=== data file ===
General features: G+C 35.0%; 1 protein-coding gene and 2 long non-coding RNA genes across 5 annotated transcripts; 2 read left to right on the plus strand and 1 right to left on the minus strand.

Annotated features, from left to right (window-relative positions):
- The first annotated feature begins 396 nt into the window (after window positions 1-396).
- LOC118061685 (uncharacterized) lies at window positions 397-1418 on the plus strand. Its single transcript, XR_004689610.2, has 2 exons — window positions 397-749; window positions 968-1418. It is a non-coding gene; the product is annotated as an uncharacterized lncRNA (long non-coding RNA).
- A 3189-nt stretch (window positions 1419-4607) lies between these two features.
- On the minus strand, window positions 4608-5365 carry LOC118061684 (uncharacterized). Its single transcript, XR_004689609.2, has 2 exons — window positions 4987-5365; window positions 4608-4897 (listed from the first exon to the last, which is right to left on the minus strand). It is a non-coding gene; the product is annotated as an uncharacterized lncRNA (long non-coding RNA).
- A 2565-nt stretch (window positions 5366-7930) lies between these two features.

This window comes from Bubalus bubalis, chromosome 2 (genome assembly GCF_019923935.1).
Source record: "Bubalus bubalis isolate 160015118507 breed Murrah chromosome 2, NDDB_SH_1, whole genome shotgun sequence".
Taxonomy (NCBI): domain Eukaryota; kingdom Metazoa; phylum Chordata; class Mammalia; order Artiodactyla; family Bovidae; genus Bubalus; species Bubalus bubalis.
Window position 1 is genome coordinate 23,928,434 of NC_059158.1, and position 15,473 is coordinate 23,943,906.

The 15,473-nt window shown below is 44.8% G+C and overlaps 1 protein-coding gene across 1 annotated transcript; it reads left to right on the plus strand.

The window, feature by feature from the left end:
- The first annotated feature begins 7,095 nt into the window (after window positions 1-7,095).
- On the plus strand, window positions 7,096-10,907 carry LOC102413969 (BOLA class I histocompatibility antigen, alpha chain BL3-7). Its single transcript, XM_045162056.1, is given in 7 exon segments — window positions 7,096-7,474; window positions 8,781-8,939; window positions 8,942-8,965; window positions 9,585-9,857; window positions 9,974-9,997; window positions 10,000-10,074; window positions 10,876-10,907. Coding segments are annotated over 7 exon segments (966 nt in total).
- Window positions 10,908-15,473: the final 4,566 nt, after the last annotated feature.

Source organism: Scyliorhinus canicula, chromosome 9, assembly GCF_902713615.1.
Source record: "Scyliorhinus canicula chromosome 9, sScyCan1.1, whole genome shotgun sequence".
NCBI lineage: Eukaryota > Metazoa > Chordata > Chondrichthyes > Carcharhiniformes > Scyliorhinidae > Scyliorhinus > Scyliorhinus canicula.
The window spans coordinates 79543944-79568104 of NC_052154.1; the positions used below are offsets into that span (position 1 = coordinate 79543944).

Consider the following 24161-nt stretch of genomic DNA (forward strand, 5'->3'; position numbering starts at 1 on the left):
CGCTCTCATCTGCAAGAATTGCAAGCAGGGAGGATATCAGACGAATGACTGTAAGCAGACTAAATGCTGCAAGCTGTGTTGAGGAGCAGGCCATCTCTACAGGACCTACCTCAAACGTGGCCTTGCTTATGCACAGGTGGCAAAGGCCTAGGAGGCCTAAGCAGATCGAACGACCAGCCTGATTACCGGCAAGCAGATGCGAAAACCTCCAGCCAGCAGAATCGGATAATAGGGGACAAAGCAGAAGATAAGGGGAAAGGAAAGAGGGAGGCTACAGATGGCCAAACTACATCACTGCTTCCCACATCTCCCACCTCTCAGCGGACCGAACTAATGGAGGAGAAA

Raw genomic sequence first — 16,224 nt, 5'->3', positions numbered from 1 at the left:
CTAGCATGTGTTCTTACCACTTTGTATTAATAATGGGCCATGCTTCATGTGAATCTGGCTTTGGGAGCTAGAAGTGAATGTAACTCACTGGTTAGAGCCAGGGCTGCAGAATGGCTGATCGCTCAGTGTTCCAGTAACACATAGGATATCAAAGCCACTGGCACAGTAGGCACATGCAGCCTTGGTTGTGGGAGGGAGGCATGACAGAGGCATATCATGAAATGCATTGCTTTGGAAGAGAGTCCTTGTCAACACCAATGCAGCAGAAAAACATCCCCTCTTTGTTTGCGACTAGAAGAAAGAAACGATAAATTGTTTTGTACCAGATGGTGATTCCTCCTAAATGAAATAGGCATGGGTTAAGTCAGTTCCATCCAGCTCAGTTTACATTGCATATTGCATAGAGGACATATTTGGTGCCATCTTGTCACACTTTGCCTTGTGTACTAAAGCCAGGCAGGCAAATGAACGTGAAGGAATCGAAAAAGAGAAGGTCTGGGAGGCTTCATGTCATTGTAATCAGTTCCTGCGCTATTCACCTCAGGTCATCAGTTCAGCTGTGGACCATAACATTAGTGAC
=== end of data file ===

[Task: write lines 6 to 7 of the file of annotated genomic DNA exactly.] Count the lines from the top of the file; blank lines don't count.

- On the minus strand, window positions 4608-5365 carry LOC118061684 (uncharacterized). Its single transcript, XR_004689609.2, has 2 exons — window positions 4987-5365; window positions 4608-4897 (listed from the first exon to the last, which is right to left on the minus strand). It is a non-coding gene; the product is annotated as an uncharacterized lncRNA (long non-coding RNA).
- A 2565-nt stretch (window positions 5366-7930) lies between these two features.